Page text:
Eight Practices for Effectiveness to Reach Your Business Goals in 2020

Now that January is almost history, it’s time for a quick reflection. The first month of the year can be a little overwhelming. You’re recovering from holiday break, looking back on the prior year, and thinking of the million goals you have for the current year . . .  all while you’re in quicksand!

As we prepare to celebrate 33 years of Stafford Printing, I know how time can become a blur. I don’t know exactly where I picked up these “eight practices for effectiveness,” but I want to share them here because I think they can be helpful when you’re trying to get organized and move forward on your plans for the year.

  1. Ask yourself, what needs to be done now? Choose just one big task, or two maximum. Most people don’t have the capacity to focus on multiple major projects simultaneously, so it’s better to work on one thing at a time and give it your full attention.
  2. Another question: what is right for your business? Be brutally honest with yourself about this one. Chasing silver objects is great in fiction, but not so much in real life.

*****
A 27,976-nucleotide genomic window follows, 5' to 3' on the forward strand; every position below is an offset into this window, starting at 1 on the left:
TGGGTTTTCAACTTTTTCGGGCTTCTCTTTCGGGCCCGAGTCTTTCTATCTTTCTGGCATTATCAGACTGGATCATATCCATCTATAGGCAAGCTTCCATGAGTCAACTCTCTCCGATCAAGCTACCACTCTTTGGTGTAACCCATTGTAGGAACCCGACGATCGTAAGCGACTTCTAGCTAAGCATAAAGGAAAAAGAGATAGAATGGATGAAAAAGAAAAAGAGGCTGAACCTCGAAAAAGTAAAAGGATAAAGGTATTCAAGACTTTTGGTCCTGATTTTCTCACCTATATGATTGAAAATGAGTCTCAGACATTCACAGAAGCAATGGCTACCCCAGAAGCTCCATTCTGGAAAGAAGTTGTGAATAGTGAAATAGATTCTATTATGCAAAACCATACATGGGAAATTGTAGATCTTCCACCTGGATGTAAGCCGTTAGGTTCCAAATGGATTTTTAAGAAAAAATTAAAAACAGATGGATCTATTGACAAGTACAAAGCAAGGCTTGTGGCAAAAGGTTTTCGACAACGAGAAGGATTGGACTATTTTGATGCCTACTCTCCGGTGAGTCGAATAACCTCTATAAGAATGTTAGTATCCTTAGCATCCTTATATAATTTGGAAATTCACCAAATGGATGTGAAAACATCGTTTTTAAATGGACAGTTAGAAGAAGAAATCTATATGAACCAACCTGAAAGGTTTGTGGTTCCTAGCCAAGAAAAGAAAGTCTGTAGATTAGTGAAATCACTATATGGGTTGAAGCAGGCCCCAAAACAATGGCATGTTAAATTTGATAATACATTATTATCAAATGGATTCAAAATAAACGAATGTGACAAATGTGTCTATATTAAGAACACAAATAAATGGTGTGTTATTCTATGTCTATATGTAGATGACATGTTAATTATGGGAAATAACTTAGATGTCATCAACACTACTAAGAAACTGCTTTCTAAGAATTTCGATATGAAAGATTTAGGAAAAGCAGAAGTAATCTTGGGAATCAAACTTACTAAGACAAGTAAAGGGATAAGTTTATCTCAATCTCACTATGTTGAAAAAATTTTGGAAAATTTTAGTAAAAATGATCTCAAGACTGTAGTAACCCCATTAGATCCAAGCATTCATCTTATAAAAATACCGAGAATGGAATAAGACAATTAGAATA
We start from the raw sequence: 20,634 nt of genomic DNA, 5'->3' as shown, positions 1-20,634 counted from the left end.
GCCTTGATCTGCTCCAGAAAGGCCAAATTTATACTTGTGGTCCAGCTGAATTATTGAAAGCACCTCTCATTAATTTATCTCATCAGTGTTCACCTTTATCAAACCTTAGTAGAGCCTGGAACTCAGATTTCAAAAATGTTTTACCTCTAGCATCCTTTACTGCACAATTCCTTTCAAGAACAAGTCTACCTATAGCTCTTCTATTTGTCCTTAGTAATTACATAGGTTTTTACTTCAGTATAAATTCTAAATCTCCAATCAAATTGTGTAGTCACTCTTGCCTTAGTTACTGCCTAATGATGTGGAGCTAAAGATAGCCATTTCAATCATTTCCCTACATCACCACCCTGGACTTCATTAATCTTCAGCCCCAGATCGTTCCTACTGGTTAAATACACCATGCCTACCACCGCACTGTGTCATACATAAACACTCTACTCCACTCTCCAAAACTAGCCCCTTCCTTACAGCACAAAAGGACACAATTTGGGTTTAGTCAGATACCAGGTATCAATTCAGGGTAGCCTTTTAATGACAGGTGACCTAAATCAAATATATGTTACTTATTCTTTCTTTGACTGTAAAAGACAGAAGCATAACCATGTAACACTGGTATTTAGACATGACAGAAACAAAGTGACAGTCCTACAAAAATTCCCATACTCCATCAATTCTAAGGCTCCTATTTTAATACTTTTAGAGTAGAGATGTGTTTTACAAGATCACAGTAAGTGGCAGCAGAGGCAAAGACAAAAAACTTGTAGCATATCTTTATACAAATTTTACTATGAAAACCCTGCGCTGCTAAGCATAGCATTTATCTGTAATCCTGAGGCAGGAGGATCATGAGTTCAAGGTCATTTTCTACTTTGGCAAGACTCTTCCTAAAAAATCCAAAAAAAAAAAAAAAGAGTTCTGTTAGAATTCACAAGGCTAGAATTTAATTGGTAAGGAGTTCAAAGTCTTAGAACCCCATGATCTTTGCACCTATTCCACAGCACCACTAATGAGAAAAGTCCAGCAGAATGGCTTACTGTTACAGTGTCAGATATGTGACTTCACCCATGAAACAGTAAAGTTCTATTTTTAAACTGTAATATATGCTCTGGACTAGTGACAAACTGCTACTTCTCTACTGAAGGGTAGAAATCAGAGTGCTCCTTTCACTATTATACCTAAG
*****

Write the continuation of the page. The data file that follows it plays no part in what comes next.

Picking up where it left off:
3. Develop an action plan for each project, or what some call a “statement of intent.”  This should be a written plan detailing exactly what steps you intend to take to accomplish your goal, and in what time frame.
  4. Take personal responsibility for decisions. Don’t just raise the flag – make sure there is buy-in, direction, accountability, and follow-up.
  5. You also need to take responsibility for communicating. Though technology has taken us to outer space and back, it hasn’t come up with a way to transmit the information in our brains and hearts to interested parties.
  6. Focus on opportunities rather than problems. This goes back to accountability – problem-solving does not produce results. Exploiting opportunities does.
  7. Run productive meetings. Kill the PowerPoint. The end.
  8. That old saying “there is no I in team” may be trite and overused, but it’s also true. You have to think in terms of “we,” and make decisions through that lens.

The first two practices give you knowledge; the next four convert knowledge into effective action; the last two ensure that the organization feels responsible and accountable. This is a great recipe not only for getting projects done, but also for staying true to your company values and taking care of your team in the process.

Finally, I’ll leave you with a bonus tip that comes from personal experience: listen first, speak last.